I’ve stated before that my goal with applications I create is to provide an application so intuitive that if one knows the job for which the application was designed that the interface be so intuitive that no training would be required. This is a lofty goal for sure — and not one easily achieved. It might be better to set the goal to be more like 95% of the time “…the interface be so intuitive that no training would be required…”, or 98% or something like that. My first answer to “Why User Documentation?” would have to be that it is what covers the shortfall percentage of design that just doesn’t measure up to the lofty goal.
Secondly I believe that most applications will have those activities which are only seldom performed, or performed only as a “fix” to something gone wrong. The infrequently performed operations which just don’t fit into the everyday flow of the business function, and therefore also not of the business application should be documented for users. Of course, any documentation available will be only as good as its availability.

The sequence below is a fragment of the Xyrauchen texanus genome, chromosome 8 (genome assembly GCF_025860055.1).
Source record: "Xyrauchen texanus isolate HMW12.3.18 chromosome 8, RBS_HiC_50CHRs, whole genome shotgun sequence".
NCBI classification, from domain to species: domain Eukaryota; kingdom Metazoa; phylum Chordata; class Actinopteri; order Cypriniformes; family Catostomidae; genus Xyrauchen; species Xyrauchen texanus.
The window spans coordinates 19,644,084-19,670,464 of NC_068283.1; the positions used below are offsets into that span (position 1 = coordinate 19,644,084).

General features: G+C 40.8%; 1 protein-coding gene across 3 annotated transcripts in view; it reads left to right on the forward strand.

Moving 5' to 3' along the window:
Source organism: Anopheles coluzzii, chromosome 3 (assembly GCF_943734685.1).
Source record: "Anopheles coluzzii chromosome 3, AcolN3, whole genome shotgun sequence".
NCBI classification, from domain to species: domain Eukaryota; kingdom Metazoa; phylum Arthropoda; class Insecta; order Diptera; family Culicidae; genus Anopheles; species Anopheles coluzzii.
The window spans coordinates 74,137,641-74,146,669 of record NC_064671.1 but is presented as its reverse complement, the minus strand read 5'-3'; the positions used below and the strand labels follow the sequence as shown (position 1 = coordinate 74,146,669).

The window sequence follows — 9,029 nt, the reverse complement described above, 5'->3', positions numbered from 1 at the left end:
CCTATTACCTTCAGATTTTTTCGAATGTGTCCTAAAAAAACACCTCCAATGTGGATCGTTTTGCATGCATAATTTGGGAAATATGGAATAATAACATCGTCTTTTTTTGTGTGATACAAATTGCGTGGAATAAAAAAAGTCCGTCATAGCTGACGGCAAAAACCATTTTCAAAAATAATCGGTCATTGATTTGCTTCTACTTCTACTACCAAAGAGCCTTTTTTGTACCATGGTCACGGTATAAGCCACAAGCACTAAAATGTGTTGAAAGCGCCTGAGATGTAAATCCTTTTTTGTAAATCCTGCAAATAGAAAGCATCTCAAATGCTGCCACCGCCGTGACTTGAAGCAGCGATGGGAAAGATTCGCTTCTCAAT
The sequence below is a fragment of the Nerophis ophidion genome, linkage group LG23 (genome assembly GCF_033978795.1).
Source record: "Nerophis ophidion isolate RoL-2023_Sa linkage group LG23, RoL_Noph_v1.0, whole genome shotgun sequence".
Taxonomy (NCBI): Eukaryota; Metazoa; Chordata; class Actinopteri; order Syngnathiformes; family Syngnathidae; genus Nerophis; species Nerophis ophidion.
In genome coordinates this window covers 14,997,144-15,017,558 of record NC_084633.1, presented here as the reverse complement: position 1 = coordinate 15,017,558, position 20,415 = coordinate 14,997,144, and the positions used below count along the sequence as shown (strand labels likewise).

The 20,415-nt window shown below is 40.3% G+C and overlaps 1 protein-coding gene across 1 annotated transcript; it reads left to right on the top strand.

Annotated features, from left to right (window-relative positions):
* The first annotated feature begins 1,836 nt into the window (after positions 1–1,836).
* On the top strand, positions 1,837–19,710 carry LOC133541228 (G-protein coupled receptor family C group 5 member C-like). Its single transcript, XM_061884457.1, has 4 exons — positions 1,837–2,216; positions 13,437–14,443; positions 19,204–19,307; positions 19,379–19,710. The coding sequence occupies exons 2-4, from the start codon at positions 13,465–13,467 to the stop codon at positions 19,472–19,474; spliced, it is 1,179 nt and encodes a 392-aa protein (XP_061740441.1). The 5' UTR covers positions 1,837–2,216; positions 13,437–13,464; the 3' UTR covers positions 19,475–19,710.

Ready availability of documentation for an application, or more explicitly documentation specific to a particular operation is crucial. As long as I’ve been around applications this has always been an issue. First off, creating good user documentation (read this as usable user documentation), is not an easy task. It can also be a costly task. Ineffective and it won’t get used, unavailable and it won’t get used, confusing and hard to find answers and it won’t get used!
More often than not what I’ve seen is an attitude of “Why document – nobody ever looks at it anyway”, or, “Document the obvious, don’t worry about the details – let them (users) ask!”. Personally I think application users deserve more respect than that.